I’m a graduate student in seminary. And it’s hard.
Can I get an Amen?
To my fellow se(wo)menarians, (See what I did there?) here are my words for you (and maybe for myself, because I need to hear it too):
First, you are doing great. Remember last week when you went to that student’s piano recital, theatre performance, sporting event, award ceremony, etc? Remember being a cheerleader all the time for them? Take a second and be a cheerleader for yourself. You deserve it. Celebrate yourself.
Take some breaths, and let’s survive.
These are some of my key factors of my “Seminary Survival Guide”:
1. Do it for our daughters.
Let our students know that they can do this if they desire it. They can pursue their ministry, they can pursue their dreams whatever realm it is in. We are an example not only of following our calling, but also as women in a field that is challenging for women. We are also able to encourage women who want to become doctors and teachers and scientists. May we be women who beat the odds for the sake of education. I am blessed to have sisters who have come before me, and who are doing hard work in the academic world.
I am sitting at an academic conference as I write this, with women who continually cite the importance of their work “for their daughters.” For the students that come after them, the pastors and mothers and the single ladies who have to fight just a little harder. They dedicate their work so that their daughters eventually may not have to fight so hard. We do this work for our daughters, biological and metaphorical. We do this so no little girl is told she can’t preach, just because she is a woman. As women in youth ministry and seminary, we seek an education that allows us to grow young women and men who can think critically about God. We do this for equality, for liberation, and for healing for our dear students. Ladies, this work matters.
2. Do it for our theological development – individual and communal.
This may seem like common sense, but it really isn’t always. I was told in 7th grade by a pastor that if I ever wanted to be a woman and pursue ministry, I would at least have to pursue grad school, just to compete with a male candidate, regardless of their education. This is not untrue. I was horrified as a 13 year old coming to terms with this, but I sought from that day on to enter a seminary program so I could “get the paper” to get the job. At 18 I moved from my desert home in Las Vegas, Nevada, to Lakeland, Florida forSo I moved across that country at 18 years old for a church internship a school where I could major in practical ministry. I made sure everyone knew I moved for the job (which did eventually become a paid position), NOT for school. I knew what I believed, I just needed it on my resume so I could be considered for the pastorate.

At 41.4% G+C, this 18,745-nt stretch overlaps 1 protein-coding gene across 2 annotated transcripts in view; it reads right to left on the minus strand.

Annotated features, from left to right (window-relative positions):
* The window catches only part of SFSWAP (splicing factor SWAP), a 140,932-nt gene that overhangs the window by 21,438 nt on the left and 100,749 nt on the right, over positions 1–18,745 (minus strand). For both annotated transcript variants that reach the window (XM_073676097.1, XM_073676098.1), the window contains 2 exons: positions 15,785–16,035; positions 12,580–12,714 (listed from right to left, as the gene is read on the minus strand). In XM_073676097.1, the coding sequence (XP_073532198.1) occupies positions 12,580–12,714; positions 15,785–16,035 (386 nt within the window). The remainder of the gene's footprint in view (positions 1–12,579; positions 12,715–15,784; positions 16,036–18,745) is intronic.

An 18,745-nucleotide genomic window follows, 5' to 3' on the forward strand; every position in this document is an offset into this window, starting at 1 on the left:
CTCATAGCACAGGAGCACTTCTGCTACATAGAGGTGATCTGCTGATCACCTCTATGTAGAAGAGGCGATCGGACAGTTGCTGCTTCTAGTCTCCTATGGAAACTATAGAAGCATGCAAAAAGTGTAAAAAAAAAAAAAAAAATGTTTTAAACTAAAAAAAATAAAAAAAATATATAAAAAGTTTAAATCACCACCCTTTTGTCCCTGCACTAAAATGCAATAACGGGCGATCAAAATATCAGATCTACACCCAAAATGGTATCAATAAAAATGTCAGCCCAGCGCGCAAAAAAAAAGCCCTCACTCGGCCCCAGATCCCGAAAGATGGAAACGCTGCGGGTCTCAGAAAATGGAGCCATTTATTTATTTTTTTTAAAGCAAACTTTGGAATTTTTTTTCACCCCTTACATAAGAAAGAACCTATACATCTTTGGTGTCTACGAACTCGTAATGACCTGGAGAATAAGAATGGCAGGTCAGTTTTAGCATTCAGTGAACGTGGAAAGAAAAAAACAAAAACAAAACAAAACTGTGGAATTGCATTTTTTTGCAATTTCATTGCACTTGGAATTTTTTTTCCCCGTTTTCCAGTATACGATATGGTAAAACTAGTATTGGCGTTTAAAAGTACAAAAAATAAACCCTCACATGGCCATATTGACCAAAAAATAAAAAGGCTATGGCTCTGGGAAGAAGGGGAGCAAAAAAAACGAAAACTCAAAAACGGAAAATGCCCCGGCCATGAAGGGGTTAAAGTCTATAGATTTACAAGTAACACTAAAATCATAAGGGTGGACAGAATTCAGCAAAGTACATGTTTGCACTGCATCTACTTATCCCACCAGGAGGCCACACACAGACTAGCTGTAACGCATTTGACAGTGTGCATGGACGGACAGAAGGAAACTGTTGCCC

However, the church became toxic and I was at a loss of what ministry now meant to me. It is in the classroom that I found healing. It was in my professor’s office where I was able to cry and yell and grieve about the terrible theology of our churches and the critical implications this theology had on our communities. This is what caused me to apply for graduate school. There is healing in the process of deconstruction and reconstruction’ the value gained from the challenge of the classroom is a thousand times more valuable than the degree it gets you. Don’t forget in the piles of papers torite and the twenty books to read (this week alone), that you are doing this with purpose, and one of those purposes is the development of critical theological reflection and interpretation. Our churches are destroyed by damaging theology. We, dear women, can change the way we talk about God in our ministries, with critical implications for our community. We must do this work for the edification and development of our communities at large.
3. Do It with care.
In the midst of balancing ministry, family, and seminary, women tend to lose their concern for their own self. The way my program works, I spend ten hours a week in a classroom, with an expected total of 40 hours of research, reading, and writing outside the classroom. I also work as a teaching assistant, and a starbucks barista (spoiler alert – working at Starbucks is a great supporter of your caffeine addiction which is actually how to survive seminary). I participate in youth ministry, and I’m a newlywed. Somehow I am supposed to spend 50 hours for seminary, 40 hours for work, and also try to be a good wife. And I am TIRED. In the last year of seminary I have had a “Come-to-Jesus” moment pretty much weekly, where I am reminded that Sabbath is critical. Tish Harrison Warren, in her amazing book Ordinary Liturgy, gives a critical analysis of the connection between our own daily sleep cycle and our practice of Spiritual Sabbath. If we cannot get 8 hours of sleep, will we ever be able to adequately worship God in the practice of Sabbath? Spoiler alert – probably not. Remember that your health is important, your rest is imperative, and a thriving community is what will get you through this. Care for yourself, however that looks for you.
Remember that cheerleader moment from earlier? I know you probably didn’t actuallytake a second to be proud of yourself. So here’s another chance. You’re doing great. You are important. The work you do matters and it is beneficial for you and your community.
Thank you for doing the hard work. Let us do this….For our daughters.